Abstract 19746: Identification of Novel microRNA Profiles in Patients With Myxomatous Mitral Valve Disease
Introduction: Myxomatous mitral valve disease (MMVD) is a degenerative condition characterized by tissue fibrosis and matrix remodeling which ultimately progresses to leaflet prolapse. While recent work has shown that transforming growth factor beta (TGF-β) signaling contributes to the pathogenesis of MMVD, upstream regulators of this and other pathways remain poorly understood.
Hypothesis: We sought to use high-throughput RNA sequencing coupled with microRNA (miRNA) sequencing to identify novel molecular targets as well as upstream regulators contributing to MMVD.
Methods: We conducted mRNA and miRNA sequencing on normal (n = 10) and myxomatous human mitral valve samples (n = 10). Differential expression was identified using linear modeling and parallel random forest analyses. Canonical pathways were identified by Ingenuity Pathway Analyses (IPA). Predicted miRNA targets were identified using TargetScanHuman 6.2.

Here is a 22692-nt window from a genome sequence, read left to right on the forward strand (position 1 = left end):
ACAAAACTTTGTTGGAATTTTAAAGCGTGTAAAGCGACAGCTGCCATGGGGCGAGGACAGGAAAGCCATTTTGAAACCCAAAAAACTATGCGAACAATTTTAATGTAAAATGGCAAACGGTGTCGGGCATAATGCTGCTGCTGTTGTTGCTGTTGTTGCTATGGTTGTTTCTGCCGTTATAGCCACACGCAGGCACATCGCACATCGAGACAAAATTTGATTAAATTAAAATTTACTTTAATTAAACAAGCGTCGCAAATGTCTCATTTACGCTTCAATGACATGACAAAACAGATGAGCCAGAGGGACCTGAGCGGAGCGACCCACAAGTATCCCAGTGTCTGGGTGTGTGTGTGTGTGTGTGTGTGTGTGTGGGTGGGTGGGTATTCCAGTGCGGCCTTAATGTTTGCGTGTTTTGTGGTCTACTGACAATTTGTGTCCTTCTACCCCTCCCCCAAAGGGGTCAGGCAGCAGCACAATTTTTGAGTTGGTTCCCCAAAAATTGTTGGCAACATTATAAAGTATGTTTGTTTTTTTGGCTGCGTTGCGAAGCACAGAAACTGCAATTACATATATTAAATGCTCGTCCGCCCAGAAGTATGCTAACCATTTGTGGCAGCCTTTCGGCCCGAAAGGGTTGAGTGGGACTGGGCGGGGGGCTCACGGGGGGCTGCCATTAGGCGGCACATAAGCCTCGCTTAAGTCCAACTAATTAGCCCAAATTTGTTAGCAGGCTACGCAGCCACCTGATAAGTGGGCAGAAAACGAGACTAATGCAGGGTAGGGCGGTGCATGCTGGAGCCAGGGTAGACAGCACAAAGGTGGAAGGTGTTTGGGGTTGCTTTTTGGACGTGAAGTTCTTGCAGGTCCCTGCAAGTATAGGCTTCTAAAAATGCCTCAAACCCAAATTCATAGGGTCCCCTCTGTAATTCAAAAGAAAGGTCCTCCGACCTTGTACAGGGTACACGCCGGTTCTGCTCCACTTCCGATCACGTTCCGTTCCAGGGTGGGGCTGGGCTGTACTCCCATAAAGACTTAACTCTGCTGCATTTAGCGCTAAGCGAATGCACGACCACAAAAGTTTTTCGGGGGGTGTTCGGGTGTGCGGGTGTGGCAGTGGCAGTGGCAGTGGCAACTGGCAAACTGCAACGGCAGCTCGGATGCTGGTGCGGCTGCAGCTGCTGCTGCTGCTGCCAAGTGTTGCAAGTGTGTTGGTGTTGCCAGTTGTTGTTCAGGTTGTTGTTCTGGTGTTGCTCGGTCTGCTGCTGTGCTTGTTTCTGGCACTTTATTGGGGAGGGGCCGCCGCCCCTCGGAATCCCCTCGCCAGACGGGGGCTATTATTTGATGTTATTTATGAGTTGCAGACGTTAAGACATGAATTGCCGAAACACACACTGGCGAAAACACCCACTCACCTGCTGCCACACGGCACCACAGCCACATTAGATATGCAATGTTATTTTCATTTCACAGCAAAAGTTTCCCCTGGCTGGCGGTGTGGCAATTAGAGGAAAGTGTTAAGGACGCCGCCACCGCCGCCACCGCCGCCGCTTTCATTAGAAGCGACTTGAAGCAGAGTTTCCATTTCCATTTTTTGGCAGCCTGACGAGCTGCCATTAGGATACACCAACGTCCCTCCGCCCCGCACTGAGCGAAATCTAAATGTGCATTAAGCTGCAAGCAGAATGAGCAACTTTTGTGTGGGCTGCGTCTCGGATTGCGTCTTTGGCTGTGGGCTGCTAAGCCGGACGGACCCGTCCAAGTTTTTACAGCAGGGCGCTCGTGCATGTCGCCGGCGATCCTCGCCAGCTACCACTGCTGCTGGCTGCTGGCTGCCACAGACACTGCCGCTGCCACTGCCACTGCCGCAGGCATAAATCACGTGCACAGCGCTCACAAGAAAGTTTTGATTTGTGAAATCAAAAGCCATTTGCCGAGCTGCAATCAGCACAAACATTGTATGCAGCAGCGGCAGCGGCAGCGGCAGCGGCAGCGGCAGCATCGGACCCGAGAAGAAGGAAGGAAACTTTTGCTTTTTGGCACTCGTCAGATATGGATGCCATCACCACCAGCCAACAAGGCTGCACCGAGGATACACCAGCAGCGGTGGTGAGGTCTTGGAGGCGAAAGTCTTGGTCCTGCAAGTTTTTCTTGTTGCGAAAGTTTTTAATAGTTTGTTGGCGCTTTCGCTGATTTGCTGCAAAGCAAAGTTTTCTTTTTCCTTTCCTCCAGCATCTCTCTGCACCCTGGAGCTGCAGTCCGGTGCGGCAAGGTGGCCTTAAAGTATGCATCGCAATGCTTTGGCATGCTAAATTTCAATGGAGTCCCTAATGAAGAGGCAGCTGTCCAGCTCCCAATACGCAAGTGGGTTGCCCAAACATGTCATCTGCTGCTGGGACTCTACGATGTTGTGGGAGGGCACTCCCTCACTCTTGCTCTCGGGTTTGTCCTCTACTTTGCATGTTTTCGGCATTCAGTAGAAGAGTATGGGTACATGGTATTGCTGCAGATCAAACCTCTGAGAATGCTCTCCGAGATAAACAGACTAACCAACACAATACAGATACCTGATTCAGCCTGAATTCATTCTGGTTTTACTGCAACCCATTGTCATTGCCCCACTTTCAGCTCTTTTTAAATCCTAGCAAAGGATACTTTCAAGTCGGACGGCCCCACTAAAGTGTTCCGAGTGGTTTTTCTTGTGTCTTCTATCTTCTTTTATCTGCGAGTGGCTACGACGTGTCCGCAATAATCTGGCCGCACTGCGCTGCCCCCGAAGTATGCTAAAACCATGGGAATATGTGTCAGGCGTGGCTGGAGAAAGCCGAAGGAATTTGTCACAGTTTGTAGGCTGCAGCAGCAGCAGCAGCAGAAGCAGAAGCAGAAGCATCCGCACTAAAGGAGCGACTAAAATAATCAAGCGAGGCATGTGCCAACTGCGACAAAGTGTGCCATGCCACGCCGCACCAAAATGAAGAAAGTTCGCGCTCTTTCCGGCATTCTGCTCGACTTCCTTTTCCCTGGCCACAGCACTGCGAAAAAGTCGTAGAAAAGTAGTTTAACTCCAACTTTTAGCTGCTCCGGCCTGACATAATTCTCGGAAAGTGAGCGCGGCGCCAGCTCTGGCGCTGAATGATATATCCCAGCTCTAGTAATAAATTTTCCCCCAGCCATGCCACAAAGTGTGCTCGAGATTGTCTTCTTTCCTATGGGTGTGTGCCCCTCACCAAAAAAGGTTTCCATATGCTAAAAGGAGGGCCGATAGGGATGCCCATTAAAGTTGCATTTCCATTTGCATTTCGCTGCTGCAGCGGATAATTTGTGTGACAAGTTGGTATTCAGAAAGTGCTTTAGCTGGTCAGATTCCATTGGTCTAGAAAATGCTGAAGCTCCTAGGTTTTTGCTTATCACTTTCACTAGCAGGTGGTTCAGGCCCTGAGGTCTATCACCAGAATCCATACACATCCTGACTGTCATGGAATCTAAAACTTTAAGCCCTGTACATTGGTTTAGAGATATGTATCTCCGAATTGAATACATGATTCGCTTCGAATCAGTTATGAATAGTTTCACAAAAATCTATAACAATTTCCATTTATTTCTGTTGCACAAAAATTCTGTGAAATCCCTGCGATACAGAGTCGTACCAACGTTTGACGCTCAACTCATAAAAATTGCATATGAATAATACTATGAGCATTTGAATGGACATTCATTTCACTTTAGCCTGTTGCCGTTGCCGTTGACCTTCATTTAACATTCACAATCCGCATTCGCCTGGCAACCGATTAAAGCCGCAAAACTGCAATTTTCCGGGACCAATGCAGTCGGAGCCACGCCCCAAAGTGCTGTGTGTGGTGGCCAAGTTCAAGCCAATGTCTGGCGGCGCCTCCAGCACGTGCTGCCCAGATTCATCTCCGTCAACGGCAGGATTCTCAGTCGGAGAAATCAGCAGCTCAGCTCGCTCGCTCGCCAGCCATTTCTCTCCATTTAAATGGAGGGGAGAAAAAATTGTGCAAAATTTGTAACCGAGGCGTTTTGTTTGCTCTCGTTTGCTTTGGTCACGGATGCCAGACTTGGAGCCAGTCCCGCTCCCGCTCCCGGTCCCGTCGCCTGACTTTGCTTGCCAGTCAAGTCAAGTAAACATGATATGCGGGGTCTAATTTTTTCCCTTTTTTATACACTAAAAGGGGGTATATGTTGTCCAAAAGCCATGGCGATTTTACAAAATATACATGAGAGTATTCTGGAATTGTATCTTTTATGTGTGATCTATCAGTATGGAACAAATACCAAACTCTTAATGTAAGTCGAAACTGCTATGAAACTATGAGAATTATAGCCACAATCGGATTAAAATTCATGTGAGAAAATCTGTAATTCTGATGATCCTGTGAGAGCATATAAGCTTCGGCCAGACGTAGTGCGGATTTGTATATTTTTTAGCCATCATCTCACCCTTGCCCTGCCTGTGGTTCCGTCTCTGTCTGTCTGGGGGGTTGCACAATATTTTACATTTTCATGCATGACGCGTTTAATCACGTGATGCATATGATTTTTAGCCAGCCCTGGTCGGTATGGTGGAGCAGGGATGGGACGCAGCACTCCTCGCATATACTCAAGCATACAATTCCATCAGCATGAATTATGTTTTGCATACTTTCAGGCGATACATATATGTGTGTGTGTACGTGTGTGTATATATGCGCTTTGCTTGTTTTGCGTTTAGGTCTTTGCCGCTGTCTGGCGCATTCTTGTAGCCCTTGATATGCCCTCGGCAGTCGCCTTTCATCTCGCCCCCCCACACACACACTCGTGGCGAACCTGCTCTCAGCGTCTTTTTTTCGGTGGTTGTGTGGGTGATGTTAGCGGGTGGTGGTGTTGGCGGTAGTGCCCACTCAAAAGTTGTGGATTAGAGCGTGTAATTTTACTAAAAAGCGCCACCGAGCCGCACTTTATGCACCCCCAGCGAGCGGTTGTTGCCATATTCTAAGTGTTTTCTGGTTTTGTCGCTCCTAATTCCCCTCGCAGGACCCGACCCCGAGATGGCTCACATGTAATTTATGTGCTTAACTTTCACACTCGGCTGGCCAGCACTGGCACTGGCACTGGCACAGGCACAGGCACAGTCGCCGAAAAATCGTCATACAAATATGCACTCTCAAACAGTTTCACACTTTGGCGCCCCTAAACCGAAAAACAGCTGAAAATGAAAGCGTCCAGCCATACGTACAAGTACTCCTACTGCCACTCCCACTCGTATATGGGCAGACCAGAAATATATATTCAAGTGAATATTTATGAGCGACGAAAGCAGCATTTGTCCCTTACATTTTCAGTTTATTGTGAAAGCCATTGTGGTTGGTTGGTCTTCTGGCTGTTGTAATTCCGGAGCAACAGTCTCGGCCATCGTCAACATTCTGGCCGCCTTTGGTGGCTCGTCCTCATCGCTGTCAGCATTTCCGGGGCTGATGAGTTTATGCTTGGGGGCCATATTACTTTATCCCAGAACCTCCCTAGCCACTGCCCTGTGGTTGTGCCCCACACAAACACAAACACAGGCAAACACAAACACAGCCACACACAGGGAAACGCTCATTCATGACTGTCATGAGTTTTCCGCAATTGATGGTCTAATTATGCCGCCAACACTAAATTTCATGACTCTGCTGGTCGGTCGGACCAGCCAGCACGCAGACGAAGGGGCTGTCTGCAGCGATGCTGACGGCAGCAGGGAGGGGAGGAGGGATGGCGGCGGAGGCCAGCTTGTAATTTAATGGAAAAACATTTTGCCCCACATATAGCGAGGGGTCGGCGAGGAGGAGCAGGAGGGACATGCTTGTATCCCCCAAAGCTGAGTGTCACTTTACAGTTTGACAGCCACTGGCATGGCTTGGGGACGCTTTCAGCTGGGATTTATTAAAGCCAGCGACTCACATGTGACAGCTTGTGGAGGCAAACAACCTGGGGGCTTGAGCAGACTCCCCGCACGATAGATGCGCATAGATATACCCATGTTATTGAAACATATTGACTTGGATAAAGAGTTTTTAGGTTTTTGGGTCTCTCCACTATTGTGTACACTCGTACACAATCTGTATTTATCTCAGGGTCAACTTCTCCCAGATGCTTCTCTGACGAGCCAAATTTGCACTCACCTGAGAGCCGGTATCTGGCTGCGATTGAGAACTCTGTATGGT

Results: We found 2784 mRNAs that were differentially expressed between normal and myxomatous mitral valves, which IPA largely categorized in to pro-fibrotic, matrix remodeling and cellular proliferation signaling. In miRNA sequenced from the same samples, 67 miRNAs were differentially-expressed between normal and myxomatous mitral valves. Increased expression of TGF-β ligands, collagen isoforms, and matrix metalloproteinases were associated with reductions in miRNAs predicted to target them. Conversely, mRNA levels of the “protective” genes TGFβ-induced factor homeobox 1, salt-inducible kinase 1, TIMP metallopeptidase inhibitor 4, and cyclin-dependent kinase inhibitor 1C mRNA levels were decreased in myxomatous tissue, and miRNAs predicted to target these genes (e.g., miR-656, miR-379-3p, miR-664a-3p, and miR-34c-5p) were significantly increased.
Conclusions: Collectively, these data not only identify novel genes that are differentially regulated in MMVD, but also suggest miRNAs may play an active role in suppressing key protective molecules in MMVD. Thus, anti-mIRs therapy may be a viable therapeutic target to restore anti-fibrotic and anti-proliferative molecules in the valve and slow progression of MMVD. Future mechanistic studies will lay a critical foundation for translational work in these areas.
Author Disclosures: M.A. Hagler: None. N.M. Thalji: None. N. Russell: None. M. Welge: None. C. Bushell: None. M. Berry: None. B.A. White: None. R.M. Suri: None. J.D. Miller: None.
- © 2015 by American Heart Association, Inc.